I went though a stage where I was terrified of being the only Muslim, now not so much, I’m more concerned on my education and proving everyone wrong to worry about being the only Muslimah to be honest.

                Knife Crime in Manchester… does having a speech about the dangers of knives, gangs and drugs sound like an answer?
                I swear we’ve been hearing that speech for 3 weeks now it’s not even funny anymore…

                Then again, the area my school is in is a very dangerous area and we have consistent gang issues etc but alhamduallah I don’t think anyone from my school has been directly affected.

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                1. Yes, we will have to keep fighting. Thank God we have our Muslim communities, and it makes me grateful for the scholars who came to this country to build these communities, we would have been led astray if we hadn’t. If we can stand united, I think we’ll always have hope, and Insha’Allah when Imam Mahdi and Isa (AS) return, we’ll be on the right side. So, until then, we have to keep fighting and do our best.

                  Subhana’Allah, that’s really good that you’re focusing on your education. I hope you don’t worry too much about proving anyone wrong, but rather prove yourself right doing what you love and doing it well. Insha’Allah, may Allah (SWT) grant you success in the field you want to work in.

                  Hmm, I think speeches can be one of the ideas… but I wonder whether conflict resolution strategies might work better? Teaching young kids to solve their issues peacefully and intervening like competent authorities should. I know in my secondary school that when fights broke out and people were being bullied, our teachers intervened right away, they even held counselling sessions so we could sit and understand each other, and any bullying, including cyber bullying, was put to a stop the moment it was found out. For me, I found it very effective. Is that something that would work for you and your classmates and your generation?

                  Liked by 1 person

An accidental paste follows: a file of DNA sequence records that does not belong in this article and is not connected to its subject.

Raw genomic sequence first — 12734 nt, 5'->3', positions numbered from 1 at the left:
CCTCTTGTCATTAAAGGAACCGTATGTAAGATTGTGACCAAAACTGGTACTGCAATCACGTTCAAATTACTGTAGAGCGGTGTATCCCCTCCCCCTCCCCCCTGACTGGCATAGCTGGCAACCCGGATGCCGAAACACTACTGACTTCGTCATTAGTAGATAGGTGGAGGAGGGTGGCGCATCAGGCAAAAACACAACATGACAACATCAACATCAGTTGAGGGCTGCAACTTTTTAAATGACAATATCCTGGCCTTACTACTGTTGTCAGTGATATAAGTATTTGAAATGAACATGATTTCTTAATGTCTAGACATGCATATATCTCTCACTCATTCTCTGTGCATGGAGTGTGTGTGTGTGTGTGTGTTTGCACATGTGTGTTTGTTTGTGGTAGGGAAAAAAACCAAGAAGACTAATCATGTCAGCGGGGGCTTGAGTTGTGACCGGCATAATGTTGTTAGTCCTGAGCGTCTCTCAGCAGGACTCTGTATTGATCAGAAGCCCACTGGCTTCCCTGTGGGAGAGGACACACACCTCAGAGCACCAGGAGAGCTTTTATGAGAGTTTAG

1. I do think that your idea for a solution is a very good idea and I do think it would be greatly applied but the sad thing is because there are so many students in this day and age and there are so many parents that are too ‘Busy’ for their kids it ends up with us only getting yelled at for the wrong things we do without being asked why we do them.

                    Currently, I’m focusing on beating my targets and reaching the grades necessary to get into my dream colleges. (If there’s one thing I am certain about is I am not sticking around for my high school’s sixth form, it’s far too stressful and I value my mental health)

                    Inshallah we’ll eventually figure out how to me an ummah again instead of a group of them and us…

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                    1. I was thinking more along the lines of schools. Do your teachers intervene when they see bullying and fighting? Your parents can only see so much at the end of the day, but they’re not there in school with you guys.

                      That’s really good to hear that you’re focusing on your studies. Going to a new college can be both exciting and stressful, but I know a lot of people who went to new colleges without their friends and they’ve ended up making really close friendships. 😊

                      Liked by 1 person

                    2. Of course teachers try to sort out issues but we also have a student anti-bullying team for those kinds of issues.

                      The problem is sometimes you approach teachers that don’t do anything because their power is so limited they can’t do anything except let u rant which although that is helpful it’s not what you need sometimes.

                      I’m never really one to stick around in one place for very long if I have the choice. Even if I love the people there you have to go and explore the world and see the different options you have open for you!

                      Also many colleges focus on the types of skills I would like and not only on Academia which is what I want not an academic high results driven college. That would mentally and physically drain me

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                    3. How effective is the student anti-bullying team? What procedures do they have in place?